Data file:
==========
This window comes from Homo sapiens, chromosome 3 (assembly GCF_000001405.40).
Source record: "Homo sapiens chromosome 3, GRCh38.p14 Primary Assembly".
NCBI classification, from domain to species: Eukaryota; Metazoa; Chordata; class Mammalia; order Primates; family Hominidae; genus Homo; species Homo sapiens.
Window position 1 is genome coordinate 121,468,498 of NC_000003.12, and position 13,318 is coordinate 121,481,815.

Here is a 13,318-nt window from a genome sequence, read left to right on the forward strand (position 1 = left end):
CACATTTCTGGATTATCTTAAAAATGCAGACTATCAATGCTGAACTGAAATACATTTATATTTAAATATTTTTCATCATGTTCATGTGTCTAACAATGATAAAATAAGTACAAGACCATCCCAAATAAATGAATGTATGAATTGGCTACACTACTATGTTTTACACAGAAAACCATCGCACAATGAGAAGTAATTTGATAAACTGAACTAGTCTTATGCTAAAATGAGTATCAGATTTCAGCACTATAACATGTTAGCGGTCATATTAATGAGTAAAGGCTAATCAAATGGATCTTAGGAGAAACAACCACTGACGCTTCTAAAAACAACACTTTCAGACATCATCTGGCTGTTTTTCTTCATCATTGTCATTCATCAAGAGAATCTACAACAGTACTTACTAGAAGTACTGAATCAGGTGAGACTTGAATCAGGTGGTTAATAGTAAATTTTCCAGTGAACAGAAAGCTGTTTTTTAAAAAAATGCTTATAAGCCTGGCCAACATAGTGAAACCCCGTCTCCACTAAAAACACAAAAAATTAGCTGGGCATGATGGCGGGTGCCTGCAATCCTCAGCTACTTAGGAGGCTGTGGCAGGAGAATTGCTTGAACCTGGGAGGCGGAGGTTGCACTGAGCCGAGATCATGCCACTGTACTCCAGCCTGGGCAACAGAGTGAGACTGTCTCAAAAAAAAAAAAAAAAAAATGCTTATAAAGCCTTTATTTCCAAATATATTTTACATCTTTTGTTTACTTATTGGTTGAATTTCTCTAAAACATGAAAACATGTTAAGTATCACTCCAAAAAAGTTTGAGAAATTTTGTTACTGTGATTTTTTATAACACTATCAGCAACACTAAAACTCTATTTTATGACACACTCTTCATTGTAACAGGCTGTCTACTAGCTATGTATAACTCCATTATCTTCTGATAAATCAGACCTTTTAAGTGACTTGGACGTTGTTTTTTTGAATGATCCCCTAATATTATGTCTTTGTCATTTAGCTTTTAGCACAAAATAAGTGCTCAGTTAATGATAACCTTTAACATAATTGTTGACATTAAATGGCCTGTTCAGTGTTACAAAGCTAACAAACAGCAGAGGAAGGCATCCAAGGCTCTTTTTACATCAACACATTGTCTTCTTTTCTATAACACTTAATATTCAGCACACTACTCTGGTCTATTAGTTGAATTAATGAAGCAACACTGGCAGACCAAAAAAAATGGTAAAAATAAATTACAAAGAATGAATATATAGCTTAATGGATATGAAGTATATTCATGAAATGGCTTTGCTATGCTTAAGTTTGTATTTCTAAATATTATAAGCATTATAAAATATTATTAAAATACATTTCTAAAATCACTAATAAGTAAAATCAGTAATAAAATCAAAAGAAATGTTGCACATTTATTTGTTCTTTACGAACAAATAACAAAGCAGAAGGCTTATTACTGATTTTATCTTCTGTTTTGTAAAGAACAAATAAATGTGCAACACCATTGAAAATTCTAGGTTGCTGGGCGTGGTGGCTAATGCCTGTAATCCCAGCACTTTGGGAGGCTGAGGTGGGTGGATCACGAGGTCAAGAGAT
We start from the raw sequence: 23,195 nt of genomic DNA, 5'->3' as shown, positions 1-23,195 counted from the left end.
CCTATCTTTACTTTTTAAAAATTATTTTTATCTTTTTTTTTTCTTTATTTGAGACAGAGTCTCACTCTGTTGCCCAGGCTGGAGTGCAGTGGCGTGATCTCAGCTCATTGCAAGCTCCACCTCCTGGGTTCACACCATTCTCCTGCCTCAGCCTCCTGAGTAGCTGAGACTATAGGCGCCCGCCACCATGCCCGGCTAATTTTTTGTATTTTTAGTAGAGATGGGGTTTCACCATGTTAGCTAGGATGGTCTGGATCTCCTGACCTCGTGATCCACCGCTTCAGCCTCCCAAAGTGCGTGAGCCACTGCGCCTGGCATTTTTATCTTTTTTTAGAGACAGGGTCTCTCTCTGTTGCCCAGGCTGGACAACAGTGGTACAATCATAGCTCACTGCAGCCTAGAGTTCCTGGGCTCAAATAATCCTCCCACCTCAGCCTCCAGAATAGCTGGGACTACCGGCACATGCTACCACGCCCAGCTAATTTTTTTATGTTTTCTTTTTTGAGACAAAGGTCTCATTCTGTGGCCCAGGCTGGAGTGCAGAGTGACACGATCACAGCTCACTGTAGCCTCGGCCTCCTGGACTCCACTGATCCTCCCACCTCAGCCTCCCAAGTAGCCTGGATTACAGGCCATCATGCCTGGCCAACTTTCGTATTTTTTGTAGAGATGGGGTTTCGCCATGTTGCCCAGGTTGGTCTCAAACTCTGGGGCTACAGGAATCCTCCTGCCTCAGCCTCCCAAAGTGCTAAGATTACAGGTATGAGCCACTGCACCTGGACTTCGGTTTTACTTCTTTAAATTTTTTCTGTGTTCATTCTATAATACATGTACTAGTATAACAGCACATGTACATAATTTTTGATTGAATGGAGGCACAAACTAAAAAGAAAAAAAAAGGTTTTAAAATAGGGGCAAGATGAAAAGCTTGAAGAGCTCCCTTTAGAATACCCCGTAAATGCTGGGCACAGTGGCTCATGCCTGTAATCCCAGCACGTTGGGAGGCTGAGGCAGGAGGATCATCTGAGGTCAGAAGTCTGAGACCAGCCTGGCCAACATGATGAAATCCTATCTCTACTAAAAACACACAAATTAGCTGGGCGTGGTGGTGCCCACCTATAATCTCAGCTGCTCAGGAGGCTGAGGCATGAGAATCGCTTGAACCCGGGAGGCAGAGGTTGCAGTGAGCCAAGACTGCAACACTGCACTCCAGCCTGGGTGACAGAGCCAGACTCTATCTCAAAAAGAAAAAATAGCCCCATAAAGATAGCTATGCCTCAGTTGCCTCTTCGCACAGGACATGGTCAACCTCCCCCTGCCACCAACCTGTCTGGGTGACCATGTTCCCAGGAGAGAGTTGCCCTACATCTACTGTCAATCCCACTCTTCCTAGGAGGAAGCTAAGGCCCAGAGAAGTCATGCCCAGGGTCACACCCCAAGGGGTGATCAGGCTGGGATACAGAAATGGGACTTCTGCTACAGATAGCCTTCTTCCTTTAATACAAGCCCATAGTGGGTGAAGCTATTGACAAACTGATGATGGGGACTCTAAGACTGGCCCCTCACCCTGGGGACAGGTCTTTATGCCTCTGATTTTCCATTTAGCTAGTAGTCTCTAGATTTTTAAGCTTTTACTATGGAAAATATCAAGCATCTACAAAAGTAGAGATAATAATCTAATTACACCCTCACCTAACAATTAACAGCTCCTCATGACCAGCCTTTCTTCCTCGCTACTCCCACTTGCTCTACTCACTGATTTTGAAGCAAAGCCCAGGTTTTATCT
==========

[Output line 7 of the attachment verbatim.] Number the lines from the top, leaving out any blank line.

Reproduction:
We start from the raw sequence: 23,195 nt of genomic DNA, 5'->3' as shown, positions 1-23,195 counted from the left end.